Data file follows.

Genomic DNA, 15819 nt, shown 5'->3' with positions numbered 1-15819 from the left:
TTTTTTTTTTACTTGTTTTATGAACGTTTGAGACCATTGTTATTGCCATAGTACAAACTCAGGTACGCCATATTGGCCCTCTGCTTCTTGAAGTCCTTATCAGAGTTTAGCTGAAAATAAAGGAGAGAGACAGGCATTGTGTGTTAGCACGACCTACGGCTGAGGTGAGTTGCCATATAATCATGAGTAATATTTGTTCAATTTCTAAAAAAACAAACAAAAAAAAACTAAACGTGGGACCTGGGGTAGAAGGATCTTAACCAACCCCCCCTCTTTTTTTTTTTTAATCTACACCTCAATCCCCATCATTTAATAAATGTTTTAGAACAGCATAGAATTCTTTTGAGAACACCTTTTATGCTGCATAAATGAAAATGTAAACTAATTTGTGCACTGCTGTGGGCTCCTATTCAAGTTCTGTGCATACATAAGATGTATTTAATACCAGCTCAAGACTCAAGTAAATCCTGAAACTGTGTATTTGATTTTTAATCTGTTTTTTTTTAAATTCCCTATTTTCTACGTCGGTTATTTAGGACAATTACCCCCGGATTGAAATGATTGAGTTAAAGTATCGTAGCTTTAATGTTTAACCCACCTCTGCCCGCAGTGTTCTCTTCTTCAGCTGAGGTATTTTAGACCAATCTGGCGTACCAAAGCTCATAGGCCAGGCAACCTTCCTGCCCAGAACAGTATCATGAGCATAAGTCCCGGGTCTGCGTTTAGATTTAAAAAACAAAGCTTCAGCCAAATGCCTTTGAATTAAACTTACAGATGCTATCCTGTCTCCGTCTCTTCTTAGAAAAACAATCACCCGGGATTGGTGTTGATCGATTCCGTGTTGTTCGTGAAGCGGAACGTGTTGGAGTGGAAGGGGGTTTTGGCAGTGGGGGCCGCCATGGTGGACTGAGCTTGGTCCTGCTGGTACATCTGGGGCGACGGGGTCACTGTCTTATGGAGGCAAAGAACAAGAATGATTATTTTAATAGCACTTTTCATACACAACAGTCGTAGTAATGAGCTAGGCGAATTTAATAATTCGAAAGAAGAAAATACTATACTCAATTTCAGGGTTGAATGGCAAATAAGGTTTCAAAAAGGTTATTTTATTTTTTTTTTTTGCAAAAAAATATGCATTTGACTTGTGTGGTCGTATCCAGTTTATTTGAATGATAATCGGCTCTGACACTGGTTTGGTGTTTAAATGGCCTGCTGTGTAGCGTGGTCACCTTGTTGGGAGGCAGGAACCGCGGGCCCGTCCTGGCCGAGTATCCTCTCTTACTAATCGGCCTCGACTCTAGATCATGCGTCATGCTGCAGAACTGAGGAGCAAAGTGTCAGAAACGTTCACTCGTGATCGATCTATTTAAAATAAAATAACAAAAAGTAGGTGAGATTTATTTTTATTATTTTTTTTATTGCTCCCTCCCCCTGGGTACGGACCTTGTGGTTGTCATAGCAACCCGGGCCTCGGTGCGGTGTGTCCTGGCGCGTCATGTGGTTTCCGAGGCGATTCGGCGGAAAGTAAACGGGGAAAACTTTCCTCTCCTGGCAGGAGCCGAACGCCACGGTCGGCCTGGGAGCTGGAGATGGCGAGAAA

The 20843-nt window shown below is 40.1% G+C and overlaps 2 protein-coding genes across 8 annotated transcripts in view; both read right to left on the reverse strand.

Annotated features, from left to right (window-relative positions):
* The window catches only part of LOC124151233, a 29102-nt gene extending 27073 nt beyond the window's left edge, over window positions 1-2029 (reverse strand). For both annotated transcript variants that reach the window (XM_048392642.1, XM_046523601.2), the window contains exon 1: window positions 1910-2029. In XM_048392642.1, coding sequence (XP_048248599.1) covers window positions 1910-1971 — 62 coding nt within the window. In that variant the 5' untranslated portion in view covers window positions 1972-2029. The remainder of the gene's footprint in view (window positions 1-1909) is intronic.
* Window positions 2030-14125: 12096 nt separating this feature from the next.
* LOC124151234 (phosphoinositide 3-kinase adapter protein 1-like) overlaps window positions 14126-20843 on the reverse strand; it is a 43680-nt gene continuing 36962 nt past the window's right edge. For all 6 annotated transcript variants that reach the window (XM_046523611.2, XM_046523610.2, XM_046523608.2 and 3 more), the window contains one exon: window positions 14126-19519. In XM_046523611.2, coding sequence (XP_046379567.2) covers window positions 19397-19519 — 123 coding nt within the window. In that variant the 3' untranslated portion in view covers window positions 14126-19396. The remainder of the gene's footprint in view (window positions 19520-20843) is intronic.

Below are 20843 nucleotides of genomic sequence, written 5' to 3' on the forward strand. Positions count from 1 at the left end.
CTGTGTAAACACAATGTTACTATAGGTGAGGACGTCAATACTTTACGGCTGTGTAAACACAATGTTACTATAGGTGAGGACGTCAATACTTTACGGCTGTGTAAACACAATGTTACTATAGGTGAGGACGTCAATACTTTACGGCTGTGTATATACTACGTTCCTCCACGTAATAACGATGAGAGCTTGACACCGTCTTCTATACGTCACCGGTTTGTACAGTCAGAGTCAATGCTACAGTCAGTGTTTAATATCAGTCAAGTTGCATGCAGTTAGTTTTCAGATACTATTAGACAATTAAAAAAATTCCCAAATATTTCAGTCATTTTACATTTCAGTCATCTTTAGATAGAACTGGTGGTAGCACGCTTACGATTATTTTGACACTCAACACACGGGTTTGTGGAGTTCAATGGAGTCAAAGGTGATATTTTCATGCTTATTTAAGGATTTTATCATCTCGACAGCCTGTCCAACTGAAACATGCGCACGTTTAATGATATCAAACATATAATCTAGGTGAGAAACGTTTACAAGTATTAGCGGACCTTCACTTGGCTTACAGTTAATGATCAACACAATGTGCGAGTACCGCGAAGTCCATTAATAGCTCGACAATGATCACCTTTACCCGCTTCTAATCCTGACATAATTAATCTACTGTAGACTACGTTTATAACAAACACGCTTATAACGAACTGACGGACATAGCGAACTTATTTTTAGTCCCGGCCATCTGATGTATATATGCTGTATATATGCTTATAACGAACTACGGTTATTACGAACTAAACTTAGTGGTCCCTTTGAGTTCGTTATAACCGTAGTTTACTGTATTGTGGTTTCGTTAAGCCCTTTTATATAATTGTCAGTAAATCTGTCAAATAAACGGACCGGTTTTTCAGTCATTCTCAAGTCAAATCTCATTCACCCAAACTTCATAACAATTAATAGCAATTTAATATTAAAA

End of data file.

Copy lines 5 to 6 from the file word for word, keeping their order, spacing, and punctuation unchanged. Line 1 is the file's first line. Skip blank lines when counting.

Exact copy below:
* The window catches only part of LOC124151233, a 29102-nt gene extending 27073 nt beyond the window's left edge, over window positions 1-2029 (reverse strand). For both annotated transcript variants that reach the window (XM_048392642.1, XM_046523601.2), the window contains exon 1: window positions 1910-2029. In XM_048392642.1, coding sequence (XP_048248599.1) covers window positions 1910-1971 — 62 coding nt within the window. In that variant the 5' untranslated portion in view covers window positions 1972-2029. The remainder of the gene's footprint in view (window positions 1-1909) is intronic.
* Window positions 2030-14125: 12096 nt separating this feature from the next.